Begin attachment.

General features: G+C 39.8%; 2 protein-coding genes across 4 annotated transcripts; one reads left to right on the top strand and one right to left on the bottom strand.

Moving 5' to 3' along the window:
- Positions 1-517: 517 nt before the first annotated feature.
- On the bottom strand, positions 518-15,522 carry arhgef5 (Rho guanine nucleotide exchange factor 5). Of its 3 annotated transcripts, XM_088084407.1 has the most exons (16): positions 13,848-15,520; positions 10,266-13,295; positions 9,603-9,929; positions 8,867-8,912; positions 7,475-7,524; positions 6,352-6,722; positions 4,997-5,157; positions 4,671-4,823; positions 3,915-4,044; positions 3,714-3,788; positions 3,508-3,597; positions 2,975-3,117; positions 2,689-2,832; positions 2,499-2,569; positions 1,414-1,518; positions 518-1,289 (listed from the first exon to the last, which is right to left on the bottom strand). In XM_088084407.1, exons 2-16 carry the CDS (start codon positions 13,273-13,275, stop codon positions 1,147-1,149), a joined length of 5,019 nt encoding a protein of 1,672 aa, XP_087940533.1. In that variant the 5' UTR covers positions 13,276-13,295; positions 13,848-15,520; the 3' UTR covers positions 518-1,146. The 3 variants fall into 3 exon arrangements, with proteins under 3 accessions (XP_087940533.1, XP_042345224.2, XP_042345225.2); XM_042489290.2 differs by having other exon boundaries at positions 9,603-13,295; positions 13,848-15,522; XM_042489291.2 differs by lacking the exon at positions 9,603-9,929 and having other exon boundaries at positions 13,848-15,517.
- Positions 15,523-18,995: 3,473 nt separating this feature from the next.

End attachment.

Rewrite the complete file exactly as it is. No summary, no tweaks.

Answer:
General features: G+C 39.8%; 2 protein-coding genes across 4 annotated transcripts; one reads left to right on the top strand and one right to left on the bottom strand.

Moving 5' to 3' along the window:
- Positions 1-517: 517 nt before the first annotated feature.
- On the bottom strand, positions 518-15,522 carry arhgef5 (Rho guanine nucleotide exchange factor 5). Of its 3 annotated transcripts, XM_088084407.1 has the most exons (16): positions 13,848-15,520; positions 10,266-13,295; positions 9,603-9,929; positions 8,867-8,912; positions 7,475-7,524; positions 6,352-6,722; positions 4,997-5,157; positions 4,671-4,823; positions 3,915-4,044; positions 3,714-3,788; positions 3,508-3,597; positions 2,975-3,117; positions 2,689-2,832; positions 2,499-2,569; positions 1,414-1,518; positions 518-1,289 (listed from the first exon to the last, which is right to left on the bottom strand). In XM_088084407.1, exons 2-16 carry the CDS (start codon positions 13,273-13,275, stop codon positions 1,147-1,149), a joined length of 5,019 nt encoding a protein of 1,672 aa, XP_087940533.1. In that variant the 5' UTR covers positions 13,276-13,295; positions 13,848-15,520; the 3' UTR covers positions 518-1,146. The 3 variants fall into 3 exon arrangements, with proteins under 3 accessions (XP_087940533.1, XP_042345224.2, XP_042345225.2); XM_042489290.2 differs by having other exon boundaries at positions 9,603-13,295; positions 13,848-15,522; XM_042489291.2 differs by lacking the exon at positions 9,603-9,929 and having other exon boundaries at positions 13,848-15,517.
- Positions 15,523-18,995: 3,473 nt separating this feature from the next.